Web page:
Moving through the literature on how innovation occurs both in human society and nature, it wasn’t long before I encountered another creature of surprise: the hummingbird! If you’ve read Steven Johnson’s Where Good Ideas Come From (2010), you’ll have a good idea of how he got to now in his latest book, How We Got to Now (2014) where he introduces the “hummingbird effect.” In the earlier work, he focused on identifying the most fertile conditions for innovative thinking. In his view, traversing across disciplines the way he does in his work does not just give us new metaphors: “It gives us new facts.”
It is best to look at the previous book in order to place the newer book in a helpful context for purposes of this blog. In Where Good Ideas Come From, Johnson identified a “series of shared properties and patterns” that recur in unusually innovative environments. His ambitious aim in this earlier book was to present the common attributes of innovative systems, whether they involve natural systems, like coral reefs,or the sociology of urban life, or the intellectual evolution of a particular scientist.
In Johnson’s view–the “long zoom” view–unusually innovative (or “generative”) environments “display similar patterns of creativity at multiple scales simultaneously.” He proposes that by moving across these scales we can gain insights we would not if we stay within the boundaries of a single domain. Johnson emphasizes that, whatever our goals, “we are often better served by connecting ideas than we are by protecting them.” Science “long ago realized,” according to Johnson, “that we can understand something better by studying its behavior in different contexts.” The different contexts he explored included ones he called: “the adjacent possible,” “liquid networks,” the “slow hunch,” “error,” and “serendipity,” among others. This earlier book is an excellent conceptual reference, in my view, for those keen to generate more hospitable conditions for creativity and innovation wherever they work. (Perhaps a future blog post will delve into it more.)
The newer book, How We Got to Now, investigates what Johnson calls the “strange chains of influence” that make up the “hummingbird effect.” The hummingbird effect refers to the phenomenon of innovations in one field triggering innovations in another domain altogether. He notes hummingbirds themselves evolved in such a way that they can hover alongside a flower, something few other birds could manage, according to Johnson. These unusual flight mechanics emerged from “coevolutionary interactions” between flowering plants and insects that led to the production of nectar that could only be tapped by birds with a capacity to hover–or, the hummingbird.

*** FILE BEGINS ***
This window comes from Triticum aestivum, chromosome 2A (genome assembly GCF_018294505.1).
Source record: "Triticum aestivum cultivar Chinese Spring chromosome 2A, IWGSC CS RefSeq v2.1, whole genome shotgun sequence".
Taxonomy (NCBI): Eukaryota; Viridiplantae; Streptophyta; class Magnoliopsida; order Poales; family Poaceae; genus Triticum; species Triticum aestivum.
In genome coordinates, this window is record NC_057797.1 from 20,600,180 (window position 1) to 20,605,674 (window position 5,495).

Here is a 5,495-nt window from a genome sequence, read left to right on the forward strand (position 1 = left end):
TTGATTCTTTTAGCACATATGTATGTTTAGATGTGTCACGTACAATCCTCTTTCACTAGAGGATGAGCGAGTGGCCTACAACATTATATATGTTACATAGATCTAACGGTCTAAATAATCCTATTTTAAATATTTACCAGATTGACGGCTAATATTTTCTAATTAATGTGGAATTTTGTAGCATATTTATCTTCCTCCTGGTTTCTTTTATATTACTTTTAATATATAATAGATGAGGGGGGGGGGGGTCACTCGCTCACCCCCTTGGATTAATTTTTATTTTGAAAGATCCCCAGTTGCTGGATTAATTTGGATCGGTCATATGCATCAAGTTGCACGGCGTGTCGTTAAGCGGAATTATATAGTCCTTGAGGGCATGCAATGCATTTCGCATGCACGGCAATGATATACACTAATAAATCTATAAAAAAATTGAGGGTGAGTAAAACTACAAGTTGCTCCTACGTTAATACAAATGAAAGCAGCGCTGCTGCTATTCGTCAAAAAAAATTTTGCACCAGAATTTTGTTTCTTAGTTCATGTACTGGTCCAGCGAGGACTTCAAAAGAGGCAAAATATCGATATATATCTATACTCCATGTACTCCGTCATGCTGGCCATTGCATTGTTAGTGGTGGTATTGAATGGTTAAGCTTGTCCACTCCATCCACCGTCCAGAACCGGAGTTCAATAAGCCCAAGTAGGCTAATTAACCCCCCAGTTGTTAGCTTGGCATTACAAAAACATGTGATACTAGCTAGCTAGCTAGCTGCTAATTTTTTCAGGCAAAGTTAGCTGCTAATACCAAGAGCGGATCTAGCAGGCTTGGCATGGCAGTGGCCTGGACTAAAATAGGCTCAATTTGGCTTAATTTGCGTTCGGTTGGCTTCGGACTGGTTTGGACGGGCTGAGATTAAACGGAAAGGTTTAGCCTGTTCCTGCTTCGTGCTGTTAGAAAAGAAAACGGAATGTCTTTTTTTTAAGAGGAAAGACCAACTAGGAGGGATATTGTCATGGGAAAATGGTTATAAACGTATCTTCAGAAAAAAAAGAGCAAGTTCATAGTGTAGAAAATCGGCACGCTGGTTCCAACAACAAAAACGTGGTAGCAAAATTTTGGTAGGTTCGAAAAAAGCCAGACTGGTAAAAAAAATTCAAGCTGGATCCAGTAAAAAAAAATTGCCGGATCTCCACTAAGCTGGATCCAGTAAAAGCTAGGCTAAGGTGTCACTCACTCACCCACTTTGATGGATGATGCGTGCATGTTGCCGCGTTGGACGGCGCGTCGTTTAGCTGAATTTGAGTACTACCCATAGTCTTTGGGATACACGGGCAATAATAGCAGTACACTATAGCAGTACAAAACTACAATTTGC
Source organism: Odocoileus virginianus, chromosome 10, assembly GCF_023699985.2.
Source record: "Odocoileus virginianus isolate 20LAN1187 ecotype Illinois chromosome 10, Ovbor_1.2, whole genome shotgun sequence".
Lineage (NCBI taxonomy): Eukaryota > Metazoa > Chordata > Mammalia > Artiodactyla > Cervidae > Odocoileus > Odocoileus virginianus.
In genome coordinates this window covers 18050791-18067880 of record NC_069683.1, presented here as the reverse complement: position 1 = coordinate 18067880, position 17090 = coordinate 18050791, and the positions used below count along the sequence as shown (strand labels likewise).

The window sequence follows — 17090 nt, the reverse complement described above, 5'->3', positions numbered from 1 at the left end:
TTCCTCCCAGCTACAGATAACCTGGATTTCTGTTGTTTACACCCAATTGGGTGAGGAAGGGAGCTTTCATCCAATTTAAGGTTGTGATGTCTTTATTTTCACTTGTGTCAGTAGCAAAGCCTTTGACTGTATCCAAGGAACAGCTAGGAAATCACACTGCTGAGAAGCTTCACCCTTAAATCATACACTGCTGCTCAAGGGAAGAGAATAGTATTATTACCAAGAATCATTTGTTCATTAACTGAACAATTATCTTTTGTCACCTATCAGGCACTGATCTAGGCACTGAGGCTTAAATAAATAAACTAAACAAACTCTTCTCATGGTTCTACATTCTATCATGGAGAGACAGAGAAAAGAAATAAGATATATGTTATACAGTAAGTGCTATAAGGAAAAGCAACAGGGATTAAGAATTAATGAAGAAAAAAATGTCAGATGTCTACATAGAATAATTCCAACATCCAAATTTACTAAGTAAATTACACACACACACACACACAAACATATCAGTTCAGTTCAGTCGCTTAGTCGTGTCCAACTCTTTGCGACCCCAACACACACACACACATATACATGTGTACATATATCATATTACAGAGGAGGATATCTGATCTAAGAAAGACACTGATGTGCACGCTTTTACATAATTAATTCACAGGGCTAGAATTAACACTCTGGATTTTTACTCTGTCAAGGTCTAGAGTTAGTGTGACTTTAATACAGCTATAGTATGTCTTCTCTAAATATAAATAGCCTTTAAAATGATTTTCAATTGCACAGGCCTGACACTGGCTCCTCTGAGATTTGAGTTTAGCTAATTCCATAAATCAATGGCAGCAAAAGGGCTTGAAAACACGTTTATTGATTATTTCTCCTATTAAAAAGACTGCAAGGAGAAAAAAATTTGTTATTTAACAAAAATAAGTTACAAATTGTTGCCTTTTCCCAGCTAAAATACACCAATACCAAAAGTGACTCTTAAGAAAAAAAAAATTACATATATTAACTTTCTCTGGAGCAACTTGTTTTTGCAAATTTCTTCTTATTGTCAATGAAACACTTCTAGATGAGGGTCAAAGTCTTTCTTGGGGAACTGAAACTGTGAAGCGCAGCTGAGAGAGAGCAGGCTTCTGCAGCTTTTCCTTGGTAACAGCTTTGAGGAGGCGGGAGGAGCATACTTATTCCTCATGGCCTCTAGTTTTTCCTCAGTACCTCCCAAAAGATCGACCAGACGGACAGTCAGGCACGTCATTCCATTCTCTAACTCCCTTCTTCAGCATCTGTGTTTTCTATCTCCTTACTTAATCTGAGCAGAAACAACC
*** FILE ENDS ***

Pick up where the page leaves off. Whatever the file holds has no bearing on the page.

(Johnson distinguishes the “hummingbird effect” from the better-known “butterfly effect,” the latter of which also will be addressed in our zoological taxonomy of surprise in coming blog posts.)
In subsequent chapters, Johnson considers how the hummingbird effect influenced externalities and unintended effects in other fields after an innovation in one field took root. Sometimes breakthroughs open up new possibilities that are recognized only much later. Sometimes innovations lead to tools that influence us “metaphorically,” he writes, citing the connection between the clock and the “mechanistic view of early physics.” A main point is that, when we set out to do something, there can be many unintended, even invisible, ripple effects.
It can take generations, centuries, and even millenia to see those ripple effects, as underscored by Johnson’s long zoom look at the “history of glass” early in the book.He traces the evolution of the discovery of layers of what we’ve come to know as glass on a vast stretch of the Libyan desert to the use of glass as an ornamentation, for windows, for magnifiers and reading glasses, beautiful transparent Murano glass vases, highly sensitive microscopes and telescopes and even fiber-optic cables. Less tangible but no less significant were the transformative possibilities brought forth by the advent of the mirror, changing the way artists managed perspectives in their paintings and how people everywhere literally saw themselves.
In our more interconnected world today, most important innovations “arrive in clusters of simultaneous discovery,” he writes. All around the world people will work on the same problem and approach it with the “same fundamental assumptions.”
As for individuals who appear to make conceptual leaps that propel them far beyond present-day boundaries, Johnson suggests that some of their genius stems from the fact that they “worked at the margins of their official fields, or at the intersection point between very different disciplines”–disciplines as varied as stenography, printing and anatomical studies of the human ear (influencing the development of a predecessor to the phonograph).
Johnson maintains that explorations of such interconnecting influences, even if prone to be speculative in hindsight, can be helpful for dealing with modern challenges:
“Learning from patterns of innovation that shaped society in the past can only help us navigate the future more successfully, even if our explanations of that past are not falsifiable in quite the way that a scientific theory is.”
Great stuff indeed! And we will come back to it in future posts, I’m sure.